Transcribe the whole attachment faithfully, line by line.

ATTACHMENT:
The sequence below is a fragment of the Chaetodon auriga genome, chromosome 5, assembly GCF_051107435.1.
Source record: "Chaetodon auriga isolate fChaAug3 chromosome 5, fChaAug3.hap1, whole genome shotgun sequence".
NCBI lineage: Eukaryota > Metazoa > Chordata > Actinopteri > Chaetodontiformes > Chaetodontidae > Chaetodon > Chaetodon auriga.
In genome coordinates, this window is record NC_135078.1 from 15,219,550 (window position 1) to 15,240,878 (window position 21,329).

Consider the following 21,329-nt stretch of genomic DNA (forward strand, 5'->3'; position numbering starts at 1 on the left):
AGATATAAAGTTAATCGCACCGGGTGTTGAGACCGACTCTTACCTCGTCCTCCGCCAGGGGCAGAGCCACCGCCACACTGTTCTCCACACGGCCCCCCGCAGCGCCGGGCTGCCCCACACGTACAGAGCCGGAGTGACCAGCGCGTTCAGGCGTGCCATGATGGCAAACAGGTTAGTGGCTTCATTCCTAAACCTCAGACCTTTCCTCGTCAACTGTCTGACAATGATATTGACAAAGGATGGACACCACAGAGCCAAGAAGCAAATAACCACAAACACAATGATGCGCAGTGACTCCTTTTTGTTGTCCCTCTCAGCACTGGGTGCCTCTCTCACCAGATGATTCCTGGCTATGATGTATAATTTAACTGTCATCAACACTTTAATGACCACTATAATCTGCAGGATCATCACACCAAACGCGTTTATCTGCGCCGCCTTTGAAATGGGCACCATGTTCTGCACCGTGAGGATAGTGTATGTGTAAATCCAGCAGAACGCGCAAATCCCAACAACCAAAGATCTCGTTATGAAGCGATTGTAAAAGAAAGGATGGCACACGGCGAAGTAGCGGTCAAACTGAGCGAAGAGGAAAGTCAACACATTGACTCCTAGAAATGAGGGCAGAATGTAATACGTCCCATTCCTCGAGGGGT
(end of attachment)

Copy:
The sequence below is a fragment of the Chaetodon auriga genome, chromosome 5, assembly GCF_051107435.1.
Source record: "Chaetodon auriga isolate fChaAug3 chromosome 5, fChaAug3.hap1, whole genome shotgun sequence".
NCBI lineage: Eukaryota > Metazoa > Chordata > Actinopteri > Chaetodontiformes > Chaetodontidae > Chaetodon > Chaetodon auriga.
In genome coordinates, this window is record NC_135078.1 from 15,219,550 (window position 1) to 15,240,878 (window position 21,329).

Consider the following 21,329-nt stretch of genomic DNA (forward strand, 5'->3'; position numbering starts at 1 on the left):
AGATATAAAGTTAATCGCACCGGGTGTTGAGACCGACTCTTACCTCGTCCTCCGCCAGGGGCAGAGCCACCGCCACACTGTTCTCCACACGGCCCCCCGCAGCGCCGGGCTGCCCCACACGTACAGAGCCGGAGTGACCAGCGCGTTCAGGCGTGCCATGATGGCAAACAGGTTAGTGGCTTCATTCCTAAACCTCAGACCTTTCCTCGTCAACTGTCTGACAATGATATTGACAAAGGATGGACACCACAGAGCCAAGAAGCAAATAACCACAAACACAATGATGCGCAGTGACTCCTTTTTGTTGTCCCTCTCAGCACTGGGTGCCTCTCTCACCAGATGATTCCTGGCTATGATGTATAATTTAACTGTCATCAACACTTTAATGACCACTATAATCTGCAGGATCATCACACCAAACGCGTTTATCTGCGCCGCCTTTGAAATGGGCACCATGTTCTGCACCGTGAGGATAGTGTATGTGTAAATCCAGCAGAACGCGCAAATCCCAACAACCAAAGATCTCGTTATGAAGCGATTGTAAAAGAAAGGATGGCACACGGCGAAGTAGCGGTCAAACTGAGCGAAGAGGAAAGTCAACACATTGACTCCTAGAAATGAGGGCAGAATGTAATACGTCCCATTCCTCGAGGGGT